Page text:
PHILLIPS COLUMN: Uniform policies grow in popularity

Published 12:00 am Thursday, May 31, 2007

School uniforms have been increasingly growing in popularity in recent years. Originally they were trademarked for private schools and were used to signify uniformity, school pride and loyalty. But the trend of school uniforms became the talk in education circles in the late 80s and began to blossom in the 90s as public schools began enforcing the new regulations.

The first public school known to kick off the new style of school dress was in Cherry Hill Elementary School, an inner-city school in Baltimore, Md., in 1987. Following on the heels of Cherry Hill, Long Beach Unified School District in California became the first urban district to adopt a school uniform policy for some of its schools in 1994.

Long Beach has since been used as somewhat of a model school for school uniform policies. The district&8217;s records cite a 91 percent drop in school crime, while attendance reached its highest point after five years of the policy&8217;s implementation. Suspensions were down by 90 percent within the district and sex offenses were reduced 96 percent.

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Adding to the growing popularity of school uniforms, former President Bill Clinton recommended uniforms as a way to increase safety within the schools of America during his State of the Union address in 1996. He said, &8220;If it means teenagers will stop killing each other over de-signer jackets, then our public schools should be able to require students to wear school uniforms.&8221;

Clinton has continually expressed the need for discipline and the removal of violence from within schools. The Department of Education also distributed a manual with suggestions on the regulation of school uniform policies and an overview of &8216;model&8217; schools that were already under the uniform policy to all 16,000 school districts.

The continuing trend of school uniforms can be found within sales statistics as well. The March/April 2002 issue of Promowear cited, &8220;Market-research company the NDP Group Inc. reports that school-uniform sales rose by 22 percent in 2000, reaching $1.1 billion, compared to $900 million in 1999.&8221;

The National Center for Education Statistics (NCES) reported that in 1997 only 3 percent of all public schools required students to wear uniforms. About one-fourth or 26 percent of these schools initiated the requirement prior to the 1994-95 school year; 40 percent initiated it between the 1994-95 and 1995-96 school years; and 34 percent initiated it in the 1996-97 school year.

Promo wear also reported in 2002 that most students in uniform reside in California, Texas, Florida, New York and Illinois. The popularity of school uniform policies has spread across the nation; so much that percentages of school&8217;s implementing a uniform policy have drastically increased.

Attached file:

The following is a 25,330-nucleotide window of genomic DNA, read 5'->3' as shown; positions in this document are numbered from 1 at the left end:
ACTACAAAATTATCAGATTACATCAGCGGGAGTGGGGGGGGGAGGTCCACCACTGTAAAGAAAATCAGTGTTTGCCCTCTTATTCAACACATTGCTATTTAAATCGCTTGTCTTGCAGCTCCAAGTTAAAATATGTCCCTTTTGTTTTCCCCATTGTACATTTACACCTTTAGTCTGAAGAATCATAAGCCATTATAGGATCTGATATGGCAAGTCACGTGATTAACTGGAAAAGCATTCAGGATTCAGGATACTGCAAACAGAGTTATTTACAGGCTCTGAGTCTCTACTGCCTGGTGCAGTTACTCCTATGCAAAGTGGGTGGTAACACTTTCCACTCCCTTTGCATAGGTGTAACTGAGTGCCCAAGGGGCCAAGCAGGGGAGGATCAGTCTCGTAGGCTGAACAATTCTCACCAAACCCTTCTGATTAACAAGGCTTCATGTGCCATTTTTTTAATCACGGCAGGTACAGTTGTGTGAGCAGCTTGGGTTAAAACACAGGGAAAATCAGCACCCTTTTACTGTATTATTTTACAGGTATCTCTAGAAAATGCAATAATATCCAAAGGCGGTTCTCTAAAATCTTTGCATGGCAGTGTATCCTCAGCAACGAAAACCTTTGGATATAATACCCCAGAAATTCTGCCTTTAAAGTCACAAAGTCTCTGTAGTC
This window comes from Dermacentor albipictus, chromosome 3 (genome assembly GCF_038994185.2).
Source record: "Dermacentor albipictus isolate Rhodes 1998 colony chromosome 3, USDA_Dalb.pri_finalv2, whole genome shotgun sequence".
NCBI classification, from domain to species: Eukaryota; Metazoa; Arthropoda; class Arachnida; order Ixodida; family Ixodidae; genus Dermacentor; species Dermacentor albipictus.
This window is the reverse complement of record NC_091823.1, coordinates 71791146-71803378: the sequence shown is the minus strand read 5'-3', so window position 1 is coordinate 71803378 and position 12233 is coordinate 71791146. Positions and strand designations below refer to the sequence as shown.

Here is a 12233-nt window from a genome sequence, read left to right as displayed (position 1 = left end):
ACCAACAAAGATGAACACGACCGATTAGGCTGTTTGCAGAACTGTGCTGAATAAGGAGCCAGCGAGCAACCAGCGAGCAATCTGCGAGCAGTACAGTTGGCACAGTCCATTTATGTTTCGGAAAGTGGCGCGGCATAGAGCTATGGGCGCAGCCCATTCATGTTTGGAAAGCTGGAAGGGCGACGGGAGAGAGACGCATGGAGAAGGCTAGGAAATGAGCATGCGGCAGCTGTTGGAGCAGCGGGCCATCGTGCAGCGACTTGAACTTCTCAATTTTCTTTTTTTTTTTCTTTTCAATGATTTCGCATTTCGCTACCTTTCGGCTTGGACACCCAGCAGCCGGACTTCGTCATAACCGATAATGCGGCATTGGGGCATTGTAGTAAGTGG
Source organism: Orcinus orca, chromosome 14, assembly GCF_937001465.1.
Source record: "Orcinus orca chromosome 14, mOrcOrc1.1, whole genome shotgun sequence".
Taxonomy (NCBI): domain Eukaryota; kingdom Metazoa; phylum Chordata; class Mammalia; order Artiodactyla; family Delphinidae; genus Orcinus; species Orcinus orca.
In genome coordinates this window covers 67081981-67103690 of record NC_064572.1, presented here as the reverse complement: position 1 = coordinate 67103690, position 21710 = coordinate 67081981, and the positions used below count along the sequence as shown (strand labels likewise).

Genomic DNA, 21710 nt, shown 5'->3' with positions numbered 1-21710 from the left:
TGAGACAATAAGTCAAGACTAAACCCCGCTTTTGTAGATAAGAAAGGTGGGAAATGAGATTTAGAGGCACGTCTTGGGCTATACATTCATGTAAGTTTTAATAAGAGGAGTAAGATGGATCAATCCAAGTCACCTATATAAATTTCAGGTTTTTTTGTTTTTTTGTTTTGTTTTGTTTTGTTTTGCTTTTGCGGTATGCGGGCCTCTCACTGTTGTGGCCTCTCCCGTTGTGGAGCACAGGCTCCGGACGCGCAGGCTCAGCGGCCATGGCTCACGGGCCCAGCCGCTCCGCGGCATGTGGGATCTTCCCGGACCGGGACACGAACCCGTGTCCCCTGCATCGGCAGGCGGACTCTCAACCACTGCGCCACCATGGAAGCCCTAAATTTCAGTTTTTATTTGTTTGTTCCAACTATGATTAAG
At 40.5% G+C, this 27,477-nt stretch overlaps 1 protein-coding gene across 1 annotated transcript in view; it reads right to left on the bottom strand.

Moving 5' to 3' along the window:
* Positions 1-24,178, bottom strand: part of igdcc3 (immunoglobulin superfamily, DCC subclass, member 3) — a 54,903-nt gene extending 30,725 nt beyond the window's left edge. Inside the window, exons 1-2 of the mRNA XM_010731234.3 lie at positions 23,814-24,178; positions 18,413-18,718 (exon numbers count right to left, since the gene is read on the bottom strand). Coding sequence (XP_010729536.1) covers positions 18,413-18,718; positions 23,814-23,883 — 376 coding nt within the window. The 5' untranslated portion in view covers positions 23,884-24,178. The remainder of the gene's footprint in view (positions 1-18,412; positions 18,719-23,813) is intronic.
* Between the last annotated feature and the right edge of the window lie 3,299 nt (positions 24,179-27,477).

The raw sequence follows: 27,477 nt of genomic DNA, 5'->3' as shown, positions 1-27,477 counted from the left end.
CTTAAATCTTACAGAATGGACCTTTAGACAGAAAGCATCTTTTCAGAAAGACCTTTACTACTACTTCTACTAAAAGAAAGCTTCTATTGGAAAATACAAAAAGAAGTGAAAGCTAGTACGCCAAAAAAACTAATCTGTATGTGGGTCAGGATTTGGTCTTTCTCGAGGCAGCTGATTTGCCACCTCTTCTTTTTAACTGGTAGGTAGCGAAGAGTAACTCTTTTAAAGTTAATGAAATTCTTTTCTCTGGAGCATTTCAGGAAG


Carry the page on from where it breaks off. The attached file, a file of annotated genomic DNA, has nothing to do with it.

In February of 2000, the National Association of Elementary School Principals (NAESP) cited results from a telephone survey of 755 principals nationwide. NAESP&8217;s survey showed that one in five or 25 percent of public schools had uniform policies in place, were currently writing one or had it on their agenda.

However, the survey showed that over two-thirds of respondents&8217; schools, or 71 percent, did not have uniforms, nor were they considering them. Interestingly though, regardless of whether or not the principals had uniforms in their schools, they reported positive effects on: the school&8217;s image in the community, 84 percent; classroom discipline, 79 percent; peer pressure, 76 percent; concentrating on schoolwork, 67 percent and student safety, 62 percent.

Although Long Beach&8217;s statistics show positive statistics, some education experts have met these stats with criticism. They say no school can prove that a uniform policy alone created the results they documented. The critics say other factors could have been just as important to the change in percentages.

Other opponents of school uniforms list the loss of a sense of individuality and freedom of expression when a uniform policy is enforced. Whereas supporters of the policy say the uniforms do not erase the student&8217;s individuality, but rather include all students on the same level of image and dress.

Activists for school uniform policies also cite cost as being an advantage for the uniform policies. According to USA Today, parents spent an average of $185 per child purchasing non-uniform clothing in 1998, compared with an average of $104 spent per child to purchase uniforms. The Wall Street Journal reported in 2002 the cost for a uniform costs in the range of $25-40 per outfit.

Other opponents of the uniform issue say that purchasing uniforms only adds to the amount spent on clothing because after-school clothing set is needed as well.

Regardless of the pros and cons of the uniform policies, many schools warrant the success of the policies on the communication between the administration, students and parents of the school. It is up to the administrators of the school to monitor the policy and work to encourage the school uniformity and pride within the students.

Gennie Phillips is the managing editor of The Demopolis Times. She can be reached by e-mail to